When developing a SaaS ERP RFP, business must be mindful of involving IT, just like procuring on-premise applications.
SaaS purchases still require Fit/Gap analysis, process diagramming and
“People think, ’Oh, it’s in the cloud. We don’t need to have our IT guys involved,’” said Scott Priestly, president and founder of Lionshare Software, a consulting firm that aids in ERP selection and projects. “A sales manager with 10 guys on his staff takes his credit card and signs up for Salesforce.com for 10 users and doesn’t give any thought to aligning with process.”
But there are some key differences between developing SaaS and on-premise RFPs. With SaaS RFPs, it’s crucial to pay attention to the service delivery capabilities of the vendor and its financial viability and to ask some pointed infrastructure questions.
Vendor viability more critical with SaaS
First, customers may need to ask questions that will enable them to determine the financial viability of the vendor -- given high-profile closures like LucidEra, a SaaS BI vendor that shut down last year.
Customers should also ask for as many references as possible, including the names of companies that may have terminated contracts, to try to get a better understanding of what’s working and what’s not, according to Jeff Kaplan, managing director of ThinkStrategies.
“This still is an embryonic marketplace,” Kaplan said. “You’re trying to minimize those threats.”
Clients should know about their vendor’s potential profitability, who the investors are, and how great the dedication to SaaS is, said Forrester Research’s Liz Herbert.
Ask questions in the RFP about revenue, she said, and ask about the number of clients in order to learn how dependent they are on key clients, versus having a broader appeal.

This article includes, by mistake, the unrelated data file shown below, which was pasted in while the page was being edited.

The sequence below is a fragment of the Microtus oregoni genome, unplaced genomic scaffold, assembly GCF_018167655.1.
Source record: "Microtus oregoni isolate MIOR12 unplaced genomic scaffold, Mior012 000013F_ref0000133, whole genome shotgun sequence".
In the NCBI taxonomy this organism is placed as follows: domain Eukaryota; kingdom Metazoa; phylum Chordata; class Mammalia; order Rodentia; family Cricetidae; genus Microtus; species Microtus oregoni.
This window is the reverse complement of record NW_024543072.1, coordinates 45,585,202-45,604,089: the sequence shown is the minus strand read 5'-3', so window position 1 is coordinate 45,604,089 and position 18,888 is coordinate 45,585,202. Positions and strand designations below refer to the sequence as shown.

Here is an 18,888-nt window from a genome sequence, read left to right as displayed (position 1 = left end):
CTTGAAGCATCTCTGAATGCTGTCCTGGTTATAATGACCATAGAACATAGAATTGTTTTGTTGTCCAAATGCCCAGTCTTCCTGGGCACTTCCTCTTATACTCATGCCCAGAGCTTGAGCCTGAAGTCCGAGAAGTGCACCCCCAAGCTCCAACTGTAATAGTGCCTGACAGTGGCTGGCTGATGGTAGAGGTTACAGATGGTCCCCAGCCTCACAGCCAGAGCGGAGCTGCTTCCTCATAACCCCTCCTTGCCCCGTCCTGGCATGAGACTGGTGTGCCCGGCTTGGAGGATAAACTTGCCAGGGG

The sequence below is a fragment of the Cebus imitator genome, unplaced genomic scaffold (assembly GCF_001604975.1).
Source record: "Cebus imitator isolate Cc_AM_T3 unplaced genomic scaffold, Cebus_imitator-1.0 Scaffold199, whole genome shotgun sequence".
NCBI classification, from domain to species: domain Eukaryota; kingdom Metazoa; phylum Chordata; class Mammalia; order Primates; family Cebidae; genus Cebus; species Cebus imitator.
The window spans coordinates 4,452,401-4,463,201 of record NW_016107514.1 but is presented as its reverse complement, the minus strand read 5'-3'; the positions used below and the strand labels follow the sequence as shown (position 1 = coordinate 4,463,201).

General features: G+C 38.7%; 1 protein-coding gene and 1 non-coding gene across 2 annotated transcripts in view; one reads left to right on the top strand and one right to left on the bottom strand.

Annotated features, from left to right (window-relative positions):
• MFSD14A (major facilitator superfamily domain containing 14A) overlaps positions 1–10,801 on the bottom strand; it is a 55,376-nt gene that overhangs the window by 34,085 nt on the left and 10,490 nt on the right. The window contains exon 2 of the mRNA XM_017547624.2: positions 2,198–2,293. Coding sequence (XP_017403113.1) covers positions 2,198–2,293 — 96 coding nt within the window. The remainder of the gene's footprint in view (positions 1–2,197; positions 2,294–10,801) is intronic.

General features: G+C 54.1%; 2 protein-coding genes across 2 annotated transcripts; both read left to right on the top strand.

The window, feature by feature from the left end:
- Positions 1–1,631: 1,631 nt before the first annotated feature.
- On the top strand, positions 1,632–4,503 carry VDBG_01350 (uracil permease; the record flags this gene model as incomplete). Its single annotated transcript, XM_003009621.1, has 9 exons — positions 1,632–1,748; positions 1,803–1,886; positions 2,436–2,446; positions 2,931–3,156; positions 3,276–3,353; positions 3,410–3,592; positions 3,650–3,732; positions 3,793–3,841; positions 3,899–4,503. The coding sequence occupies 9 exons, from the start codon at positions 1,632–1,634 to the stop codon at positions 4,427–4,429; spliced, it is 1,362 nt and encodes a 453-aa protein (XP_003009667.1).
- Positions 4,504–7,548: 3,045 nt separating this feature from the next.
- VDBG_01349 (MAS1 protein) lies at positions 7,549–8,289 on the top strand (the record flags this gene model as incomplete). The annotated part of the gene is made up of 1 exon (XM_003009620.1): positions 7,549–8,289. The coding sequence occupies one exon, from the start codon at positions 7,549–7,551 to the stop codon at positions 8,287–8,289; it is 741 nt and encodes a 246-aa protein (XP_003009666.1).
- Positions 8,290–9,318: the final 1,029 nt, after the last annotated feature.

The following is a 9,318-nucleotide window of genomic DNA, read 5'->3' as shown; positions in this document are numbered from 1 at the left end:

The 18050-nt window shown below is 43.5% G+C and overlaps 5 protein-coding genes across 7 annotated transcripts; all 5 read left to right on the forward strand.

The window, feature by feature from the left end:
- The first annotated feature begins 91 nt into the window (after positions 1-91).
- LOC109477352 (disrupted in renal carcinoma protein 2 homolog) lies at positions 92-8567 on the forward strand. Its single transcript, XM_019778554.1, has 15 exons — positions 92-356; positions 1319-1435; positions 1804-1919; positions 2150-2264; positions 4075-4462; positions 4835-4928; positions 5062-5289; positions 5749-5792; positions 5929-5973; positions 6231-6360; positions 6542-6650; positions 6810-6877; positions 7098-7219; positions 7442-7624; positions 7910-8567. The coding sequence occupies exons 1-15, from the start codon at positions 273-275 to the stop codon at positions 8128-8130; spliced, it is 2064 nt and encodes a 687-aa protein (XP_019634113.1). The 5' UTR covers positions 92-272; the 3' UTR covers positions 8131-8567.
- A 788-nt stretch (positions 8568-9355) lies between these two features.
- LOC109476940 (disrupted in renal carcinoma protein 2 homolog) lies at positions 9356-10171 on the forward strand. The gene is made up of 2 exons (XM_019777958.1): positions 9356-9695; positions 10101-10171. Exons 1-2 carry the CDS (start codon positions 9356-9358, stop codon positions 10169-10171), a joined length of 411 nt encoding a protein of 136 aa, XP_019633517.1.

Go beyond the boilerplate SLA
With SaaS, organizations also need to focus on the service level agreement. Kaplan said it is important to understand how the service is delivered; how it will be properly integrated into the legacy system; how the vendor assures availability, response time, performance and security; and what kinds of escalation clauses are in place when things break. Customers will also want to include provisions on how often they can review performance metrics.
“The biggest mistake,” he said, “is forgetting that this is a service relationship -- as opposed to the product procurement process.”
Most SaaS includes the support, but some small vendors may limit the available hours, or the types of support that clients can receive, such as limiting it to email support, Herbert said. Many outsource support, and those technicians may be trained across many applications, not just that particular vendor.
In turn, the SaaS provider automatically patches many problems, Kaplan said. But customers need to know what the approach will be to a serious issue, how clients will be notified and the approach to server downtime.
SaaS buyers should ask how frequent the upgrades are, how the organization will be notified and what the flexibility is to sandbox them, Herbert said. Customers also need to get information on when software updates and upgrades will be rolled out, so that they don’t disrupt operations.
Most importantly, customers need to know the clauses that allow termination of a contract and what happens with the data in that event, Kaplan said.
Questions about infrastructure are also key. Because the organization is giving up so much control of the application, it’s crucial to know where it is physically hosted and details about physical backup redundancies, Herbert said.
Above all, don’t be too rigid and too stuck on the old way of doing things.
Some companies won’t sign an agreement if the uptime guarantee isn’t more than 99.5% or because of security concerns. Companies often hold third parties to standards their own IT departments can’t meet.
“They have this pie-in-the-sky vision of how a third party should be,” Herbert said. “Often, what the SaaS provider is offering is still better than what they’re doing internally.”